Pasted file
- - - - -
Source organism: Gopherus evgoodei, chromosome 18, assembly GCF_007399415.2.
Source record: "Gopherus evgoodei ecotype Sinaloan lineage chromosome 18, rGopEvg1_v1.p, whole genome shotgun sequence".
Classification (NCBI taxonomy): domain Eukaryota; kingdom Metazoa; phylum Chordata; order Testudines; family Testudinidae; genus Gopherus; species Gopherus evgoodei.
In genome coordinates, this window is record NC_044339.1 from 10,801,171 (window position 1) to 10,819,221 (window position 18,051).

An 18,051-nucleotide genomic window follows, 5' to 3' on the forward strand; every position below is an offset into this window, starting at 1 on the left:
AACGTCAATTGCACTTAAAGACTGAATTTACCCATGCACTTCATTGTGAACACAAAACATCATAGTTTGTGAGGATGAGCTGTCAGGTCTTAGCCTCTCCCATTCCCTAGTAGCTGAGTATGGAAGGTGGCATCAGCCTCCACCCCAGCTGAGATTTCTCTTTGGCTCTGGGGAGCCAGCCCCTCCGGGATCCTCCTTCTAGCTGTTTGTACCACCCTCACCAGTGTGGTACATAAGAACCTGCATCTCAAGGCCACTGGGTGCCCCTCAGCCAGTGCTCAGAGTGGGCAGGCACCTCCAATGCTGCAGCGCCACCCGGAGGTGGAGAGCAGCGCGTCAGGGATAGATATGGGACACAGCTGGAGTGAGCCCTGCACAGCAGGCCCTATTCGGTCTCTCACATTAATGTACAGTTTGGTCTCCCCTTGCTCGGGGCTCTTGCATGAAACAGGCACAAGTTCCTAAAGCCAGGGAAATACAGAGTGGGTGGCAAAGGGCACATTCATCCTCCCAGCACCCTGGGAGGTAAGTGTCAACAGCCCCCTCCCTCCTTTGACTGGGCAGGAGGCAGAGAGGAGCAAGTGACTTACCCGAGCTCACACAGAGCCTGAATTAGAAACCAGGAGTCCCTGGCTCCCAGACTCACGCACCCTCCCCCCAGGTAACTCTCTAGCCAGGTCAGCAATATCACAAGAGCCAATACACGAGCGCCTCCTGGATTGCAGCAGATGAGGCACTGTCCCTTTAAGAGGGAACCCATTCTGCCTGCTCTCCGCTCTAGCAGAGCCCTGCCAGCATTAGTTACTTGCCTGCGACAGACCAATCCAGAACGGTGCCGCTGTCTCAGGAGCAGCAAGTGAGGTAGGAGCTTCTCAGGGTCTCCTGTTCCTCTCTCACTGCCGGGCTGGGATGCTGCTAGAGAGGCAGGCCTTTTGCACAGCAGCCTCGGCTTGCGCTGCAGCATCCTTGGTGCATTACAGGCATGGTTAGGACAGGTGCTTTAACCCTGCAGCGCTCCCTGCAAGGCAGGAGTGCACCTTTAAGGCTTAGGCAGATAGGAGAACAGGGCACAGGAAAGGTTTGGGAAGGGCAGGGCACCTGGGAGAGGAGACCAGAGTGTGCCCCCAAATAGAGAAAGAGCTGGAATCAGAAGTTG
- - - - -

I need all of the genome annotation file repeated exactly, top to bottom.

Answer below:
Source organism: Gopherus evgoodei, chromosome 18, assembly GCF_007399415.2.
Source record: "Gopherus evgoodei ecotype Sinaloan lineage chromosome 18, rGopEvg1_v1.p, whole genome shotgun sequence".
Classification (NCBI taxonomy): domain Eukaryota; kingdom Metazoa; phylum Chordata; order Testudines; family Testudinidae; genus Gopherus; species Gopherus evgoodei.
In genome coordinates, this window is record NC_044339.1 from 10,801,171 (window position 1) to 10,819,221 (window position 18,051).

An 18,051-nucleotide genomic window follows, 5' to 3' on the forward strand; every position below is an offset into this window, starting at 1 on the left:
AACGTCAATTGCACTTAAAGACTGAATTTACCCATGCACTTCATTGTGAACACAAAACATCATAGTTTGTGAGGATGAGCTGTCAGGTCTTAGCCTCTCCCATTCCCTAGTAGCTGAGTATGGAAGGTGGCATCAGCCTCCACCCCAGCTGAGATTTCTCTTTGGCTCTGGGGAGCCAGCCCCTCCGGGATCCTCCTTCTAGCTGTTTGTACCACCCTCACCAGTGTGGTACATAAGAACCTGCATCTCAAGGCCACTGGGTGCCCCTCAGCCAGTGCTCAGAGTGGGCAGGCACCTCCAATGCTGCAGCGCCACCCGGAGGTGGAGAGCAGCGCGTCAGGGATAGATATGGGACACAGCTGGAGTGAGCCCTGCACAGCAGGCCCTATTCGGTCTCTCACATTAATGTACAGTTTGGTCTCCCCTTGCTCGGGGCTCTTGCATGAAACAGGCACAAGTTCCTAAAGCCAGGGAAATACAGAGTGGGTGGCAAAGGGCACATTCATCCTCCCAGCACCCTGGGAGGTAAGTGTCAACAGCCCCCTCCCTCCTTTGACTGGGCAGGAGGCAGAGAGGAGCAAGTGACTTACCCGAGCTCACACAGAGCCTGAATTAGAAACCAGGAGTCCCTGGCTCCCAGACTCACGCACCCTCCCCCCAGGTAACTCTCTAGCCAGGTCAGCAATATCACAAGAGCCAATACACGAGCGCCTCCTGGATTGCAGCAGATGAGGCACTGTCCCTTTAAGAGGGAACCCATTCTGCCTGCTCTCCGCTCTAGCAGAGCCCTGCCAGCATTAGTTACTTGCCTGCGACAGACCAATCCAGAACGGTGCCGCTGTCTCAGGAGCAGCAAGTGAGGTAGGAGCTTCTCAGGGTCTCCTGTTCCTCTCTCACTGCCGGGCTGGGATGCTGCTAGAGAGGCAGGCCTTTTGCACAGCAGCCTCGGCTTGCGCTGCAGCATCCTTGGTGCATTACAGGCATGGTTAGGACAGGTGCTTTAACCCTGCAGCGCTCCCTGCAAGGCAGGAGTGCACCTTTAAGGCTTAGGCAGATAGGAGAACAGGGCACAGGAAAGGTTTGGGAAGGGCAGGGCACCTGGGAGAGGAGACCAGAGTGTGCCCCCAAATAGAGAAAGAGCTGGAATCAGAAGTTG